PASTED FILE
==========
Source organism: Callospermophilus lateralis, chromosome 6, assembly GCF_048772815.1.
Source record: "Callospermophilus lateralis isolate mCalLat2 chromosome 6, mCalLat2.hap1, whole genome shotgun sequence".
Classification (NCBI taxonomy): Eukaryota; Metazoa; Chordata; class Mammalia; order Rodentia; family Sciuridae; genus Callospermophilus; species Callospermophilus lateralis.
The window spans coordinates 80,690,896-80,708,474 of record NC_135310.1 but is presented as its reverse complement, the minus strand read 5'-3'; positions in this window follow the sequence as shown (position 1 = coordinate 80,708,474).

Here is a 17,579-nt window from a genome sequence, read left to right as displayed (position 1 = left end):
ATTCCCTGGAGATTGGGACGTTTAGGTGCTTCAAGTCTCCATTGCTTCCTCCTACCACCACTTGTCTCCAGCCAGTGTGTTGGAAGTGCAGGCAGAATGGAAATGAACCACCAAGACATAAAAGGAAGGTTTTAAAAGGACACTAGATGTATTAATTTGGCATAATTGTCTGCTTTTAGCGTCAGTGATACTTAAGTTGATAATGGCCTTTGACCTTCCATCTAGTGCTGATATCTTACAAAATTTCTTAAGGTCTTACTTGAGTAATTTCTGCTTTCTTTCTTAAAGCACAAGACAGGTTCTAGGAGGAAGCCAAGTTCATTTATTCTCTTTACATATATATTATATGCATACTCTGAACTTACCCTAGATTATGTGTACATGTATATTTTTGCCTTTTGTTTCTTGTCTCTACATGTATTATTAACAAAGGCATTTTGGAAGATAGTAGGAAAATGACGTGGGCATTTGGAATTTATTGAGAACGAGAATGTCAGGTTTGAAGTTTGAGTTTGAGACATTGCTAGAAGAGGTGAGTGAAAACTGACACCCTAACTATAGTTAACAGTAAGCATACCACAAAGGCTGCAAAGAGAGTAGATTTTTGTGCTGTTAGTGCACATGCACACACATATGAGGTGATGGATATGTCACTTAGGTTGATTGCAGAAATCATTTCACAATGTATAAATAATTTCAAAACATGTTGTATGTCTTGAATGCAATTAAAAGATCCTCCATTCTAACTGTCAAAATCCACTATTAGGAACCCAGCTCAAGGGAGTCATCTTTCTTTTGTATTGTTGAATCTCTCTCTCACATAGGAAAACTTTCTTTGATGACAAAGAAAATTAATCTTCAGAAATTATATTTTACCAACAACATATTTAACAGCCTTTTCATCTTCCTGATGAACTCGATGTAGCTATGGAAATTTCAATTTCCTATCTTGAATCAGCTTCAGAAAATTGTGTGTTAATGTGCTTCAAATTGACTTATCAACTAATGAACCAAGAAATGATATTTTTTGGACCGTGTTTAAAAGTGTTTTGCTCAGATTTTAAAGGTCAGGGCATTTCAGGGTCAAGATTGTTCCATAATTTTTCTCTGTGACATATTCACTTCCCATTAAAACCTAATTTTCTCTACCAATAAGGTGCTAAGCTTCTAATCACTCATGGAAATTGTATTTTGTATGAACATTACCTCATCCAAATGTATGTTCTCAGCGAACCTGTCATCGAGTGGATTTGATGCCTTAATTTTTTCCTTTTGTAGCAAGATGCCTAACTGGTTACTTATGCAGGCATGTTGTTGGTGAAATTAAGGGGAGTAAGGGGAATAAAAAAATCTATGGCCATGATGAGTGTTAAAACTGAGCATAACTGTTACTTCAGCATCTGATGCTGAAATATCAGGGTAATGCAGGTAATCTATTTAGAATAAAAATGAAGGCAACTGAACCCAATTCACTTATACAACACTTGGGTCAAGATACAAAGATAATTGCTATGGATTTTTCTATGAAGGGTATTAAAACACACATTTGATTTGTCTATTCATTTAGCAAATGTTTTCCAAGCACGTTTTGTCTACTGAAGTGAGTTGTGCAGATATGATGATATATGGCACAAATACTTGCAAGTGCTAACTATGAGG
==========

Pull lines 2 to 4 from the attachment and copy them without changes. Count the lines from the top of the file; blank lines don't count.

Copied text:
Source record: "Callospermophilus lateralis isolate mCalLat2 chromosome 6, mCalLat2.hap1, whole genome shotgun sequence".
Classification (NCBI taxonomy): Eukaryota; Metazoa; Chordata; class Mammalia; order Rodentia; family Sciuridae; genus Callospermophilus; species Callospermophilus lateralis.
The window spans coordinates 80,690,896-80,708,474 of record NC_135310.1 but is presented as its reverse complement, the minus strand read 5'-3'; positions in this window follow the sequence as shown (position 1 = coordinate 80,708,474).